The middle class, too, suffered by the skyrocketing interest rates, making their home loan repayment costlier month after month, as the Reserve Bank of India (RBI) raised interest rates seven times during the year from 6.25% at the beginning of the year to 8.5% in December 2011. Rising inflation, coupled with the rising interest rates, put extra burden on the housewife to manage her domestic budget within the family income, which remained stagnant.

Those who had invested their savings in the stock market saw steep erosion in their net worth as the Sensex plunged 24.6% during the year against a growth of 17.4% witnessed during 2010. Foreign investors who had invested in the Indian stock market were the worst hit, as they not only suffered by the fall of Sensex, but the rupee too depreciated as much as 15.8%, causing the Dollex 30 to show a negative growth or fall of 36.7% compared to the positive growth of 22.9% seen during 2010. The free fall of the rupee added to the woes not only of the industry that depended on the imported raw materials, but also hit the common man due to the rise in the petrol prices, and the consequent rise in transport cost.
                     
The gross domestic product (GDP) growth slowed down due to macro headwinds. From 9.5% growth achieved in 2006-07, it is expected to slow down to 7% or lower during this financial year. The fiscal deficit is expected to reach 6% during 2011-12 as against 5.1% recorded during 2010-11. The lower growth and higher deficit coupled with the depreciating rupee are expected to affect corporate performance which might result in lower inflow of foreign direct investment (FDI) into the country.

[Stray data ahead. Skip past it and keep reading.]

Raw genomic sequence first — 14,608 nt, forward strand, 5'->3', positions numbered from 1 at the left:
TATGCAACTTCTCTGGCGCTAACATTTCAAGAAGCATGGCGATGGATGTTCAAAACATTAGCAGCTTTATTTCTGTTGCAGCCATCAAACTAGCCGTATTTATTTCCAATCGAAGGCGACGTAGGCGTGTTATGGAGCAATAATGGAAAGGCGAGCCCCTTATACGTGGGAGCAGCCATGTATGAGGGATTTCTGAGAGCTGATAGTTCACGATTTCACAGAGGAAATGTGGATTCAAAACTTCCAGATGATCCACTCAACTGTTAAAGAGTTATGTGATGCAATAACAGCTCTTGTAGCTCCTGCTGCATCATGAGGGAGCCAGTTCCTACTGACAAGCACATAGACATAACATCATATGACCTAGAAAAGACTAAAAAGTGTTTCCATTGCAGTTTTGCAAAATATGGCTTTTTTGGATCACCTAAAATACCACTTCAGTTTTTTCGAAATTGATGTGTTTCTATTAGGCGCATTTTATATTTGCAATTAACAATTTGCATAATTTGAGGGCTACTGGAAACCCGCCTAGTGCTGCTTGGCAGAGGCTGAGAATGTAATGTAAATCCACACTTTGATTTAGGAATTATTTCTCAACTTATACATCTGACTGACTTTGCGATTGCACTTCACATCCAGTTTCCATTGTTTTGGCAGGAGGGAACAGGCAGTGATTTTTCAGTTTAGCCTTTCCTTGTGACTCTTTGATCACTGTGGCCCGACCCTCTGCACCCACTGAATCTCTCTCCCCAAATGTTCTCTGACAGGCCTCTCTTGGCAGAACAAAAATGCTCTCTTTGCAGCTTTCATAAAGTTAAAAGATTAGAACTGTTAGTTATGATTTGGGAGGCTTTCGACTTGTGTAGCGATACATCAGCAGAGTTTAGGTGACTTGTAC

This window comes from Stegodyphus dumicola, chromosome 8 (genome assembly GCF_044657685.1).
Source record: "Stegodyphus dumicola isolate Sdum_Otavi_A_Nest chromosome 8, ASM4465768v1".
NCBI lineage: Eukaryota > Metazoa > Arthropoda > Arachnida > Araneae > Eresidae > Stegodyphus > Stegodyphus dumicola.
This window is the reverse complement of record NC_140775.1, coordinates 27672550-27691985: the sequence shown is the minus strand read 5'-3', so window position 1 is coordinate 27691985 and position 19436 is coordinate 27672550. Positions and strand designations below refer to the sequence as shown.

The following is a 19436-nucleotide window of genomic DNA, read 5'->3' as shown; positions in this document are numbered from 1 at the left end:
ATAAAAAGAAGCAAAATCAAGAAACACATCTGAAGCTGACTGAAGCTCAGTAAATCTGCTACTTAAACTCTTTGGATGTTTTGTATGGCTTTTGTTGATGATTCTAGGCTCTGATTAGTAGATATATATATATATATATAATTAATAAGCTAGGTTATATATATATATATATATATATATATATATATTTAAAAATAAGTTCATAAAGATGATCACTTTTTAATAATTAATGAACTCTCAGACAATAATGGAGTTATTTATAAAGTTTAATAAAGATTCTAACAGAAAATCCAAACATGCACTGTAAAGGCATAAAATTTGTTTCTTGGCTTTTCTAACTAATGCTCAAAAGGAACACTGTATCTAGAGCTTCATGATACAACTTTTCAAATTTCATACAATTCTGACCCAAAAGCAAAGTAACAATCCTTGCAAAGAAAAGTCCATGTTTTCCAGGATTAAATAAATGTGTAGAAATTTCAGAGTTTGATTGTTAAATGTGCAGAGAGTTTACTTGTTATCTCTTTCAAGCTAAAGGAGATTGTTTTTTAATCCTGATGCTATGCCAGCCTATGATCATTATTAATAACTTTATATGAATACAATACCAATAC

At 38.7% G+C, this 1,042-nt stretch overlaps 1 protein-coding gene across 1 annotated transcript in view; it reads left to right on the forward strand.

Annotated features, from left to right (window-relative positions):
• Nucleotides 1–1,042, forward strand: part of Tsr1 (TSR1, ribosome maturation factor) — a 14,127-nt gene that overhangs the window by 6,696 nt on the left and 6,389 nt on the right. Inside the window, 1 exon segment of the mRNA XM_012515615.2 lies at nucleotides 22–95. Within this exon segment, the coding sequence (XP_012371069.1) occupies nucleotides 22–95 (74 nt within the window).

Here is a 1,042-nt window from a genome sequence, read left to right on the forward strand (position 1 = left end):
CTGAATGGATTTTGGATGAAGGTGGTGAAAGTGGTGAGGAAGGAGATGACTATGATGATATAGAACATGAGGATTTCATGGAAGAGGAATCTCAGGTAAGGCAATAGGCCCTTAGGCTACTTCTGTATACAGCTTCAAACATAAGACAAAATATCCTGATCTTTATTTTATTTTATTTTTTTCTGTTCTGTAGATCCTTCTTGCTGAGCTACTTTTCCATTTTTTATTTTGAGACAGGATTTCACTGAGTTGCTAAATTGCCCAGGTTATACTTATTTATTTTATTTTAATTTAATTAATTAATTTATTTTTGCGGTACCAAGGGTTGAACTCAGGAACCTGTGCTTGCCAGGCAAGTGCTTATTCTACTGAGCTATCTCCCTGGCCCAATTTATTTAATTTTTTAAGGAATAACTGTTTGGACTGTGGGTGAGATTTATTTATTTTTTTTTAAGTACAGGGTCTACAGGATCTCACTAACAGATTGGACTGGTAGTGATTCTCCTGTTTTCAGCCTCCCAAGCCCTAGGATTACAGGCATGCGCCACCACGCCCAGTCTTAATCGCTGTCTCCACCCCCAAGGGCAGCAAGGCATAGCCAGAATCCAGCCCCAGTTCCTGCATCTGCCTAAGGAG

As if to add insult to injury, the whole country witnessed the saga of second generation (2G) telecom scam of gigantic proportions, putting a number of politicians to shame in a manner unheard of before. The public at large were mute spectators to this loot of public money, akin to fence eating the crop, which was steadfastly defended by the powers that be to the utter disbelief of our countrymen. This gave rise to the emergence of Anna Hazare as the protector of people from the evil of corruption pervading the whole country. And the anti-corruption crusade spearheaded by his team took the front seat of national polity, urging the government in power to enact a strong Lokpal legislation to save the people from the clutches of corrupt officials in the country. But the entire efforts of the people ended in a fiasco, as the Lokpal Bill could not be passed through the Rajya Sabha leaving the whole country in utter despair over the infighting seen among the political class.